He identified some of the issues: settlement expansion; Israeli
military incursions into Palestinian-controlled areas; the failure to
extend the Palestinian security presence in the West Bank; the “complex
and capricious” process of gaining access to the more than 60 percent of
the West Bank known as “Area C” and under direct Israeli military
control; the Israeli use of tax revenues as a spigot that can be turned
on and off to hurt the Palestinian Authority; the lack of access to 3G
technology and Israeli control of frequencies; the difficulty of
exporting to Israel. All of these factors together, Fayyad said, had
made governance “an exercise in impossibility.”
Then, of course, there is the internal Palestinian question, now
referred to as the “reconciliation” issue. The Palestinian national
movement is crippled by its split. Hamas rules in Gaza. President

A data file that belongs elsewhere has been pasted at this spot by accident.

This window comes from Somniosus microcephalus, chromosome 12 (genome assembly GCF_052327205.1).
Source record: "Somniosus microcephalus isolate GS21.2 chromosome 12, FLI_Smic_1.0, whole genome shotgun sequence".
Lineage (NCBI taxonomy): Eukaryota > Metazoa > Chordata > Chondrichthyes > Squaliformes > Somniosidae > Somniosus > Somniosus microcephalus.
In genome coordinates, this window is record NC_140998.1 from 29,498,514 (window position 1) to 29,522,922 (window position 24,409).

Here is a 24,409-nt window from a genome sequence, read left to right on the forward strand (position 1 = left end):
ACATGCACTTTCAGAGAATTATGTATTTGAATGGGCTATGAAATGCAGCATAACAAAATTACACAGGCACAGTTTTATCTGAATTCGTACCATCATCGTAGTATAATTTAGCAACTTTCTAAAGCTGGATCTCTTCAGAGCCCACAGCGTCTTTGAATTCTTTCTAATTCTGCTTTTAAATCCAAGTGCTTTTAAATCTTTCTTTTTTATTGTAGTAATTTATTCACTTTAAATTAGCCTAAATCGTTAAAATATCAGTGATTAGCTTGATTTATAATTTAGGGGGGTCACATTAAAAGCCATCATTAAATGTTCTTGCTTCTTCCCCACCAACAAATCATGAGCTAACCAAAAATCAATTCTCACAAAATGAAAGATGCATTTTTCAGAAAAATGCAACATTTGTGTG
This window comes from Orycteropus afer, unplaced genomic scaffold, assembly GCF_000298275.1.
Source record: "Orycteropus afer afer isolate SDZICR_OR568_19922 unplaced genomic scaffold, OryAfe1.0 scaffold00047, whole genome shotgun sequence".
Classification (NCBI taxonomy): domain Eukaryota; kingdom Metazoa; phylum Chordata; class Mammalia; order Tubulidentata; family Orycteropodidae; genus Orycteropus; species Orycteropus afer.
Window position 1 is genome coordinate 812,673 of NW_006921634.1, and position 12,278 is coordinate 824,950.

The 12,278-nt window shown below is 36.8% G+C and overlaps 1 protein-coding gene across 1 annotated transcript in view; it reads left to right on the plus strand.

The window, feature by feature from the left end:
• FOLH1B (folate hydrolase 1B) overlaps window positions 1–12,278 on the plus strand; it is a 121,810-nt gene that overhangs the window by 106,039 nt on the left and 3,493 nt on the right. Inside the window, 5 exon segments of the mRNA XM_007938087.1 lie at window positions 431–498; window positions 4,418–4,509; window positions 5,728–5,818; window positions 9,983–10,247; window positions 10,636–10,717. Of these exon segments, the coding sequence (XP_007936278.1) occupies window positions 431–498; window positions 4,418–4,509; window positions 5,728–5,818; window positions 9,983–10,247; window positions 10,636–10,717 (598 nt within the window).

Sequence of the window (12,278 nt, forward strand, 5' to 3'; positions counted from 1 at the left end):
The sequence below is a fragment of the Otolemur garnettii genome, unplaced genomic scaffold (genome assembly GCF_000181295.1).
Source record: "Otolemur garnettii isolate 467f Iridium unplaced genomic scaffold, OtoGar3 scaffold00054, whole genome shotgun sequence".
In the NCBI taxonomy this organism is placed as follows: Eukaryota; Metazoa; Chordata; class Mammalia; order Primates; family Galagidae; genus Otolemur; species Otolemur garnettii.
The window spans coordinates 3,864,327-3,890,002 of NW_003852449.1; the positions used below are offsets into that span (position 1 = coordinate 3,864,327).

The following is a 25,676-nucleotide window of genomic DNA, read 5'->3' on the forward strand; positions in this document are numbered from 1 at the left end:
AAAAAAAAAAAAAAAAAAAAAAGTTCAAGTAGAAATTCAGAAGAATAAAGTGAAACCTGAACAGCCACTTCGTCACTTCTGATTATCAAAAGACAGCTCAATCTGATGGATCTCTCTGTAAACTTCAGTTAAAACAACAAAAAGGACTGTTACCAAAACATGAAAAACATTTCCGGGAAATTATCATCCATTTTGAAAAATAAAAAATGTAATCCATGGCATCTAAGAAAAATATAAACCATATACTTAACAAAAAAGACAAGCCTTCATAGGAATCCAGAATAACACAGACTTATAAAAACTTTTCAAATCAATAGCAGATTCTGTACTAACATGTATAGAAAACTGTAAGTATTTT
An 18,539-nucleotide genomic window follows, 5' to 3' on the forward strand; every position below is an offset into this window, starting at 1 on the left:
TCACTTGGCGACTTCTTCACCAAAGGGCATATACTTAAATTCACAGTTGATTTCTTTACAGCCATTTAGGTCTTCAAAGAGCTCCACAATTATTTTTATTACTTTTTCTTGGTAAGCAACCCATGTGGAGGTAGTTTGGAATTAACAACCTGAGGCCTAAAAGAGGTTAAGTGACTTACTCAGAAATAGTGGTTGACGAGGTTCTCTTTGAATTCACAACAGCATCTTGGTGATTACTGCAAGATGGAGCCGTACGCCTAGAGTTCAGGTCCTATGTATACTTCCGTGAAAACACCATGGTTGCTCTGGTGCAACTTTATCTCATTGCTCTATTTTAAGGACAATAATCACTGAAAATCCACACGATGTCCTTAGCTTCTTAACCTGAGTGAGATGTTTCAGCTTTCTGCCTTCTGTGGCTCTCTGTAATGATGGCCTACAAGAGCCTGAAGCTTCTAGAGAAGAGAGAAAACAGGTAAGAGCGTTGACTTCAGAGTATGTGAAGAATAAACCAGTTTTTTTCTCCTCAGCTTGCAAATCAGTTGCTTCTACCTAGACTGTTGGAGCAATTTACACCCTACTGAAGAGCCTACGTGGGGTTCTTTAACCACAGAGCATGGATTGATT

Mahmoud Abbas and Fatah rule in the West Bank.
Everything that Fayyad claims, Cohen accepts without reservations.
Israeli military incursions? Those shouldn't be happening because the
Palestinian police force has been keeping the peace. But a few weeks ago
the IDF broke up a Hamas cell near Hebron.
Elsewhere Cohen mentions that IMF gave its approval to the Palestinian
statehood building program, but doesn't mention that just a few weeks
ago, the Palestinians were once again asking for Arab nations to make
good on their pledges. A well functioning society can generate its own
Fayyad also complains that the Obama administration didn't get Israel to
stop settlement building. That's something it did do and it still did